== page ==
Australia’s top court has rejected Russia’s bid to hold on to a plot of land in its capital, where Moscow had planned to build a new embassy.
The government in mid-June canceled Russia’s lease on national security grounds, prompting a court challenge.
Experts said the planned embassy posed a spying risk as it would be just 400m (0.25 miles) from parliament.
A Russian diplomat who had been squatting in protest near the site left in an embassy car after the ruling.
Russia’s existing embassy is some distance away from the federal parliament building in Canberra.
Moscow had purchased the lease for the new site in 2008, and was granted approval to build its new embassy there in 2011.
However on 15 June this year, Australia’s parliament rushed through new laws aimed specifically at terminating the lease.
In introducing the laws, Australia’s Prime Minister Anthony Albanese said intelligence agencies had given “very clear security advice as to the risk posed by a new Russian presence so close to Parliament House”.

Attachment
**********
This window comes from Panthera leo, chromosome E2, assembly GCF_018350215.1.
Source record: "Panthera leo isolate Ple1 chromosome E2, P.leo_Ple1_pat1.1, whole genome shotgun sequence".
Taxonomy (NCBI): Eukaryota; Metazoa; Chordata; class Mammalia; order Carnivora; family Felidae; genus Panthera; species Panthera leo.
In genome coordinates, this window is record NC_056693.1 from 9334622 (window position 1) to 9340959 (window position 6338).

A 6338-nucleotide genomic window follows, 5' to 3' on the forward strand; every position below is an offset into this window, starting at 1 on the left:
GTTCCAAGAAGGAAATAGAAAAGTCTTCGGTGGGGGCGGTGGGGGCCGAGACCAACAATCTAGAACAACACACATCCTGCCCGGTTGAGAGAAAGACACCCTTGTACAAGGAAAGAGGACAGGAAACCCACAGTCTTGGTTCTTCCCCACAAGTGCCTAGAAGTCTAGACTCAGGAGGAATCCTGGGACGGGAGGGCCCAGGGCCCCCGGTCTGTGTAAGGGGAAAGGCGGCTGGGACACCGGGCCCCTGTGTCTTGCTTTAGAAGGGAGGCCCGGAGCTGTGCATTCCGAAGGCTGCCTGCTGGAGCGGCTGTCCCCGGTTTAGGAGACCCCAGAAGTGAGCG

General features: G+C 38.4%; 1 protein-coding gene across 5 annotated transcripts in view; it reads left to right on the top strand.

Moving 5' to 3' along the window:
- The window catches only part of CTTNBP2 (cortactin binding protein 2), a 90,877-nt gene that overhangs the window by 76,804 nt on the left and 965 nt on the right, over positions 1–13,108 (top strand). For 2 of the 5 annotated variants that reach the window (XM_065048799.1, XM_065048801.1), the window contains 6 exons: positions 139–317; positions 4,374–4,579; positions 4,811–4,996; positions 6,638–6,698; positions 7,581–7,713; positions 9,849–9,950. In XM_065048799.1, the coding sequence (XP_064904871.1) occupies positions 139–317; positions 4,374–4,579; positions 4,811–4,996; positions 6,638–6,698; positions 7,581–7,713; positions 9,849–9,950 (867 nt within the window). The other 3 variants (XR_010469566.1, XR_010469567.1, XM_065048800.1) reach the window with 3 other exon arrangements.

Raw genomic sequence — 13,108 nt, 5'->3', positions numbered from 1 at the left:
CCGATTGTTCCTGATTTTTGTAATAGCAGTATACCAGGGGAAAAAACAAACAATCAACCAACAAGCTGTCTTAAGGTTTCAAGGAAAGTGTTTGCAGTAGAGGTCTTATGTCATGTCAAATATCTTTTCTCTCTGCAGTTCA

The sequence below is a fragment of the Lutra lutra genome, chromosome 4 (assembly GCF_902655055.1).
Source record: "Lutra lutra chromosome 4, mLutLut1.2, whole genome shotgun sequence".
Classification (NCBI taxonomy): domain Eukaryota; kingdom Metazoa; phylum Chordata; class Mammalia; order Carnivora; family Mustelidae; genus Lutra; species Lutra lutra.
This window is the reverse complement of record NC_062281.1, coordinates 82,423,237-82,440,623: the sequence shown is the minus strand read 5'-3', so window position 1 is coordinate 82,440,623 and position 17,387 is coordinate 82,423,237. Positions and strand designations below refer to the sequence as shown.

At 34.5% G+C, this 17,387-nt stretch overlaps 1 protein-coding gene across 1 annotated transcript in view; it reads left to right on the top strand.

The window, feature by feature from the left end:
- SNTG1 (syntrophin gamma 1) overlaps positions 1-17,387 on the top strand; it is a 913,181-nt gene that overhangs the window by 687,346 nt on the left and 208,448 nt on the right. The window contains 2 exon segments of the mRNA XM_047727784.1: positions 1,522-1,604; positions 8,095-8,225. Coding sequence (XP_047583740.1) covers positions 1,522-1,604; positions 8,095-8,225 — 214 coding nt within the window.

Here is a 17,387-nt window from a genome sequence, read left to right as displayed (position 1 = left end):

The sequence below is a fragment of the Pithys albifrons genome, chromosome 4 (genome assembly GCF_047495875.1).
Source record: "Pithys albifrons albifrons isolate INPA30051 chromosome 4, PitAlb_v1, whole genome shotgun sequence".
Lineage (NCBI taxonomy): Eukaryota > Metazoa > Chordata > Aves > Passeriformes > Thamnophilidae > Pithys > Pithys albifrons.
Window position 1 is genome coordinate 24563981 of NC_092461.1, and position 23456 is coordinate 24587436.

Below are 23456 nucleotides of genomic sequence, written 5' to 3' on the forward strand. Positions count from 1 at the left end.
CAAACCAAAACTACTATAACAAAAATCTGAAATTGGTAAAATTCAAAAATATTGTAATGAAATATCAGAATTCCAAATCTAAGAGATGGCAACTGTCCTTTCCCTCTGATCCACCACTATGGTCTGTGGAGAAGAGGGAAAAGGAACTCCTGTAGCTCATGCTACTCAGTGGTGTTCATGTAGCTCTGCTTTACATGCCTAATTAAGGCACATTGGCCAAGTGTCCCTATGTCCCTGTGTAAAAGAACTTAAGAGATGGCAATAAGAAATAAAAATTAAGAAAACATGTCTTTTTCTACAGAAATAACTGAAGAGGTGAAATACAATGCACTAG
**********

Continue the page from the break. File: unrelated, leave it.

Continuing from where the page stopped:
Kremlin spokesman Dmitry Peskov has described Australia’s move to tear up the lease as another example of “Russophobic hysteria that is now going on in the countries of the collective West”.
Russia launched an injunction last week to hold on to the Canberra site while it mounted a more substantive challenge against the laws. In the complaint submitted to the court, Russia says it has already spent A$8.2m (£4.3m, $5.5m) on construction, which has proceeded slowly.
The integrity of the partially-completed building would be compromised if Australia was allowed to return on the block, Russia said.
But Australia’s High Court described Russia’s challenge to the decision as “weak” and “hard to understand”, ruling that Russia had to vacate the site.
“There is no proper foundation for the interlocutory injunction as sought by [Russia],” Justice Jayne Jagot said.
“The Commonwealth has a clear sovereign interest that the land is not to be occupied by [Russia].”
Mr Albanese said last week that he expected some blowback from Russia but was not worried about the legal challenge.
“Russia hasn’t been real good at the law lately,” he said.
“We don’t expect Russia to be in a position to talk about international law given their rejection of it so consistently and so brazenly with their invasion of Ukraine.”